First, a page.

Stocks are sold in lots of 100 shares. Buying (or owning) less than one hundred shares is possible. When this occurs, the owner is said to have an ‘odd lot’ of shares.
I often have odd lots of shares. When I invest in a stock, I do so by the amount I have available to invest – which may or may not be enough to buy a hundred shares of the stock.
If you are in my situation, there will be times when you receive an odd lot tender offer.
What is an odd lot tender offer?
Typically an odd lot tender offer is an offer by the company issuing the shares, to buy back shares from owners with less than 100 total shares in an account.
The Securities and Exchange Commission allows targeting of shareholders with less than 100 shares for these offers.
Once the company decides to offer an odd lot tender, a letter is typically sent (by the brokerage firm holding the account with the company shares) to the shareowner, specifying the offer.
I recently received one from a well known aerospace company. It contained an offer either to buy back my 58 shares or to let me buy additional shares to make a whole lot.
Why does a company offer odd lot tenders?
Odd lots are expensive for the issuing company. Record keeping and complying with government regulations is expensive. Annual reports and quarterly updates must be distributed to the shareowners, account information must be tracked, proxy votes collected and etc. If there are a lot of shareowners with fewer than 100 shares in their account, the company is spending more money than they wish on record keeping.
In other words, the company is trying to get rid of you, the small shareowner.
Should you respond to the odd lot tender offer?
If you acquired your shares via merger or spinoff or some other indirect method, you may not have consciously decided to own them. Maybe you really don’t want them, but haven’t wanted to pay the broker fees to sell them. Often odd lot tender offers allow you to sell at reduced rates.
If the offer from the company is a good deal for you and you don’t care to hold the shares you might want to take advantage of it. Sometimes the company will buy the shares back at a premium, giving you more than market value. This, coupled with the removal of a broker commission might be a good deal for you.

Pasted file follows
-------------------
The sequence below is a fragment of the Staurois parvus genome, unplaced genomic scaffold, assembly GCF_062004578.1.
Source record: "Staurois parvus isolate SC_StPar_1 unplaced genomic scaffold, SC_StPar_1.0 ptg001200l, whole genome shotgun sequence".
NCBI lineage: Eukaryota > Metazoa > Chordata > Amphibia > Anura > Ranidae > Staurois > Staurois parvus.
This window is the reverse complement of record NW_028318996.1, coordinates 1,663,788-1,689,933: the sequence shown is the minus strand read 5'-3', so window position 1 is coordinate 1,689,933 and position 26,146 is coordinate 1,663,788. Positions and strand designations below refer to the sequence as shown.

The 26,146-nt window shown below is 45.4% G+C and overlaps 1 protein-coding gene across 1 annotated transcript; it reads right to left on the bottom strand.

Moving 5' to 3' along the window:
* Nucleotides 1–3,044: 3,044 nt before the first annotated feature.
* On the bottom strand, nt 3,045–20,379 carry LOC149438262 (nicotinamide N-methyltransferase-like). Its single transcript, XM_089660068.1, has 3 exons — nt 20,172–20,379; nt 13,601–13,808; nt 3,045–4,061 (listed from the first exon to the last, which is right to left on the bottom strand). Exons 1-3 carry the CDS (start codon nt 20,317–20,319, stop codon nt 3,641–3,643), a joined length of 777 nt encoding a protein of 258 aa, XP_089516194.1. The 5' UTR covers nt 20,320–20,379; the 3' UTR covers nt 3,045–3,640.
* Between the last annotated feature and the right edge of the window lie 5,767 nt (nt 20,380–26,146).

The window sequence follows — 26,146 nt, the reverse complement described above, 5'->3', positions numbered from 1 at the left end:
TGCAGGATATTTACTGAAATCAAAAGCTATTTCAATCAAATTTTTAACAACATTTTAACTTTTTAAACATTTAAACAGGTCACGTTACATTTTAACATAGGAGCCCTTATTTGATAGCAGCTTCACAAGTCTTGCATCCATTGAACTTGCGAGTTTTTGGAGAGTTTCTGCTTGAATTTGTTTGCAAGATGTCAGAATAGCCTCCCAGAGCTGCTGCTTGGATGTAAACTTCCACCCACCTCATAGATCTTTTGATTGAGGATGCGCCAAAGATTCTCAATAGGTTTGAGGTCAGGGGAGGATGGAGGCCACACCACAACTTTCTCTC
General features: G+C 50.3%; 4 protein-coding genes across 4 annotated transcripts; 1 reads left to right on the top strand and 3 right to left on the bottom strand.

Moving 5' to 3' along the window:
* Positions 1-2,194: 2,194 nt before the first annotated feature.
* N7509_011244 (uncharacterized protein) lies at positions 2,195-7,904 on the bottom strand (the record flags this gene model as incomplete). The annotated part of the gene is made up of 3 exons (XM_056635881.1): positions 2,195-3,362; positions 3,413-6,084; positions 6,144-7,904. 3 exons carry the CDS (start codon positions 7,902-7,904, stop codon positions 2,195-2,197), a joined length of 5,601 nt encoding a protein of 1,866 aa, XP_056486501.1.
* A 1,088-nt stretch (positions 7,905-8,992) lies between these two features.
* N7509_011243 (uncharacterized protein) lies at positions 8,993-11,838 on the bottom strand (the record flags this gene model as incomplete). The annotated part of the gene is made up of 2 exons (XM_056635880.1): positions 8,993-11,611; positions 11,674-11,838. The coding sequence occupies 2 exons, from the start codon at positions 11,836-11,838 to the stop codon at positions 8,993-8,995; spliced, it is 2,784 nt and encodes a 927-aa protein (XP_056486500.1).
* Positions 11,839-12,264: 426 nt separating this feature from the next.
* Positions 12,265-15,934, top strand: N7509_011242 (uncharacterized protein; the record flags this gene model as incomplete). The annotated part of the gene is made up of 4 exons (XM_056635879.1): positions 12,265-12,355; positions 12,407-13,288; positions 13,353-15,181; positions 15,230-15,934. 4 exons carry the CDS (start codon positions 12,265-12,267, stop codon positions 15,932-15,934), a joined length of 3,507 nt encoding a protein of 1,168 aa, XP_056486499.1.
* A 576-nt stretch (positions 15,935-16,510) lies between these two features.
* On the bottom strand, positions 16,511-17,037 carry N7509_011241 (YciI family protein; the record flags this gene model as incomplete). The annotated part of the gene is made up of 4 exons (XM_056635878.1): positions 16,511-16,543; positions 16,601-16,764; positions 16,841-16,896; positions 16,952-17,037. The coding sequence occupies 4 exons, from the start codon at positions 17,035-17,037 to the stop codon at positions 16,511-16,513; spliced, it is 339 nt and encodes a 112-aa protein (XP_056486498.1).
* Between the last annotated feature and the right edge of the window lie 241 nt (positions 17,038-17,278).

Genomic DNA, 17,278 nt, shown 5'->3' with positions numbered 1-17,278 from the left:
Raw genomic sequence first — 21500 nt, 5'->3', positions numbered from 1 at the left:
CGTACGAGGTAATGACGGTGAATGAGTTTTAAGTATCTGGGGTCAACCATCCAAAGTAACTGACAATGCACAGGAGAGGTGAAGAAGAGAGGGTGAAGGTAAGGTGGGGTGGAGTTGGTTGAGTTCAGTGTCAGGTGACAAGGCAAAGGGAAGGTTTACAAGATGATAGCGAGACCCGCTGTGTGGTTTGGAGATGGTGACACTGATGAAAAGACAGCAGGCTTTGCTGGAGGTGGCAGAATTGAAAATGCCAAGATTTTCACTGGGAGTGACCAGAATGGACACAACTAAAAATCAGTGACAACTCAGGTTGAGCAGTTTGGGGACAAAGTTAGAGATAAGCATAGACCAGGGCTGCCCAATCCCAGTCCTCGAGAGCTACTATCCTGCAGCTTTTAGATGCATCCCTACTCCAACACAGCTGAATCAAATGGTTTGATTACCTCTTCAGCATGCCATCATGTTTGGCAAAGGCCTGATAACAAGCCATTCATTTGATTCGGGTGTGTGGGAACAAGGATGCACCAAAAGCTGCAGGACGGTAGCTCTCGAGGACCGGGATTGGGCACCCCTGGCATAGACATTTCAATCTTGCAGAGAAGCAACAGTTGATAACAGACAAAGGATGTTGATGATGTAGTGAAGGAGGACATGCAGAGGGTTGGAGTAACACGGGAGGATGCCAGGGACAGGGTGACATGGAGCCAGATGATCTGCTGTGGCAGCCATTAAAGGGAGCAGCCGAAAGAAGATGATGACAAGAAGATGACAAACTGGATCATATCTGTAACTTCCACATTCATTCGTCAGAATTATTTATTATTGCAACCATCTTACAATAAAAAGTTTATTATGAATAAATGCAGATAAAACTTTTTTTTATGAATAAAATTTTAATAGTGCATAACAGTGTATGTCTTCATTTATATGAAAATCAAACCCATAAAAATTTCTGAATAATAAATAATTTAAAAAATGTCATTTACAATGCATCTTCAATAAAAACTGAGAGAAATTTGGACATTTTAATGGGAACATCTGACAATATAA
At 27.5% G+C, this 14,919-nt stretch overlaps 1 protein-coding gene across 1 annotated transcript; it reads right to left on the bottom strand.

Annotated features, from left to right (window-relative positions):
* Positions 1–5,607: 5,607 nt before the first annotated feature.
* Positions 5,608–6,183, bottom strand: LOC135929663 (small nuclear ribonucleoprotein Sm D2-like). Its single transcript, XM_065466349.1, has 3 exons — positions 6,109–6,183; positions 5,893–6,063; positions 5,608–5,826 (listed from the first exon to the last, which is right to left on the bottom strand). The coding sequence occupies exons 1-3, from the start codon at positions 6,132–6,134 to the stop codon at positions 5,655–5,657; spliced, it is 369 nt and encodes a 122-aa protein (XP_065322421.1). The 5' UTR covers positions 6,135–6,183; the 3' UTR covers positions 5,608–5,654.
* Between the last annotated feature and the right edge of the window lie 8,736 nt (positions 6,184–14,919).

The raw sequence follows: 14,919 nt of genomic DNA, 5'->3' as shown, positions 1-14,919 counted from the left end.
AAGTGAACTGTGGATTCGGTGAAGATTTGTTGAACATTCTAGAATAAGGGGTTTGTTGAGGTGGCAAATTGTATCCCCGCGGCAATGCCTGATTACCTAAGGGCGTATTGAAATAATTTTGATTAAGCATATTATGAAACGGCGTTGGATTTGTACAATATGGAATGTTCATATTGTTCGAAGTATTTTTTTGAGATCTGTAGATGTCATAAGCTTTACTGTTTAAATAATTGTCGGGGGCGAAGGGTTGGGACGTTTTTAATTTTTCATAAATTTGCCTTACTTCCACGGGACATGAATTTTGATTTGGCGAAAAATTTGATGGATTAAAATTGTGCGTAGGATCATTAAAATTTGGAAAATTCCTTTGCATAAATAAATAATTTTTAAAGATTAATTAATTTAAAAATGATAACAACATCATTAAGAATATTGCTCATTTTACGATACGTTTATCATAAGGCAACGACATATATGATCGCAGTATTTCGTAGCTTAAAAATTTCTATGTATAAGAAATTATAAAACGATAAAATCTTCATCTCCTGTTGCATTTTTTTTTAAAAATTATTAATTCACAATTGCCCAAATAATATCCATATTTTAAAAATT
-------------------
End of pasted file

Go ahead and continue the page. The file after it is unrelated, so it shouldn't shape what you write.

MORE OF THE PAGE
Perhaps you are not already a shareowner of the company and you hear about an odd lot tender offer taking place. If the offered price is above what you think market price will be, you might be able to make a quick short term profit – by purchasing at market and then selling back through the tender offer.
This is a risky proposition however, as the market price could rise above the offering price and then you would either be stuck with a loss or the stock. You also have to consider any fees associated with either the purchase of the sale. An author at Experiments in Finance describes his second try at odd lot tender offers.
If the company is just trying to reduce expenses, at your expense, you probably don’t want to take action on the offer. You don’t typically have to respond to the offer and usually can just keep your shares as an odd lot.
The offer I just got was a pretty terrible deal for the shareowner. The company was not offering a premium price for the shares (instead they offered a weighted weekly average) and were charging $3.50 a share to do the buy back. In addition, they offered the shareowner the ‘opportunity’ to bring their sharelot up to 100 shares by allowing them to buy shares at the weighted average, plus a $3.50 per share fee and a purchase deposit of $82 a share. What a deal! I would get to pay $85.50 per share PLUS the cost of the shares. Hmmmmm. No thanks.
Is the company odd lot tender offer final and firm as of the offering.
Maybe, maybe not.
Last year, a veterinary firm (Heska) offered $8.50 per share for their odd lot buy back and later increased it to $9.50 per share.
Sometimes too many shareowners want to sell, exceeding the cash available at the company for the event, and some of them do not get to sell.
Have you participated in an odd lot tender offer? What was your experience?
This post has been written by Marie from FamilyMoneyValues.com. Be sure to visit her site if you’ve enjoyed this post.